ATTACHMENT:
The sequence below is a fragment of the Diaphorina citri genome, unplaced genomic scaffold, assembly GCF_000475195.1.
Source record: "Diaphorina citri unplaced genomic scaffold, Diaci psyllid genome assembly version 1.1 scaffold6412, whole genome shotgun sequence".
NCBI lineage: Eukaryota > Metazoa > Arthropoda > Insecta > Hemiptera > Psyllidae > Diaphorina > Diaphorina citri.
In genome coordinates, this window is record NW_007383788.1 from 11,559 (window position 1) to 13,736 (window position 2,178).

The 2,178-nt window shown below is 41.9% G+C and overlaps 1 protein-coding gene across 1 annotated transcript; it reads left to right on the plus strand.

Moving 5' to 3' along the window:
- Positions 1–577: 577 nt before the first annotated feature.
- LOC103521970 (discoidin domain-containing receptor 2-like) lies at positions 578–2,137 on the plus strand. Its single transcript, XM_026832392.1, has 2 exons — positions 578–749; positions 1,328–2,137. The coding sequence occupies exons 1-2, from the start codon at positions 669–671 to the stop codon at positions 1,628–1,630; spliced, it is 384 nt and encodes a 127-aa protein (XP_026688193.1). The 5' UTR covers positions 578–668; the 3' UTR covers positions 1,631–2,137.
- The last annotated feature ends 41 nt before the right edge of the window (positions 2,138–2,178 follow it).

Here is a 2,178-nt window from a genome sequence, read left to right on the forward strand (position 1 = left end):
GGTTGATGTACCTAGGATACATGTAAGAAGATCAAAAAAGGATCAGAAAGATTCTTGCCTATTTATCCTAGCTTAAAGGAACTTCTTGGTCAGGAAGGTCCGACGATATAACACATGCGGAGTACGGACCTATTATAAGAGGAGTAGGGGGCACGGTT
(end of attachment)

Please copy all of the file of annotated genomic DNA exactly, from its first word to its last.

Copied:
The sequence below is a fragment of the Diaphorina citri genome, unplaced genomic scaffold, assembly GCF_000475195.1.
Source record: "Diaphorina citri unplaced genomic scaffold, Diaci psyllid genome assembly version 1.1 scaffold6412, whole genome shotgun sequence".
NCBI lineage: Eukaryota > Metazoa > Arthropoda > Insecta > Hemiptera > Psyllidae > Diaphorina > Diaphorina citri.
In genome coordinates, this window is record NW_007383788.1 from 11,559 (window position 1) to 13,736 (window position 2,178).

The 2,178-nt window shown below is 41.9% G+C and overlaps 1 protein-coding gene across 1 annotated transcript; it reads left to right on the plus strand.

Moving 5' to 3' along the window:
- Positions 1–577: 577 nt before the first annotated feature.
- LOC103521970 (discoidin domain-containing receptor 2-like) lies at positions 578–2,137 on the plus strand. Its single transcript, XM_026832392.1, has 2 exons — positions 578–749; positions 1,328–2,137. The coding sequence occupies exons 1-2, from the start codon at positions 669–671 to the stop codon at positions 1,628–1,630; spliced, it is 384 nt and encodes a 127-aa protein (XP_026688193.1). The 5' UTR covers positions 578–668; the 3' UTR covers positions 1,631–2,137.
- The last annotated feature ends 41 nt before the right edge of the window (positions 2,138–2,178 follow it).

Here is a 2,178-nt window from a genome sequence, read left to right on the forward strand (position 1 = left end):
GGTTGATGTACCTAGGATACATGTAAGAAGATCAAAAAAGGATCAGAAAGATTCTTGCCTATTTATCCTAGCTTAAAGGAACTTCTTGGTCAGGAAGGTCCGACGATATAACACATGCGGAGTACGGACCTATTATAAGAGGAGTAGGGGGCACGGTT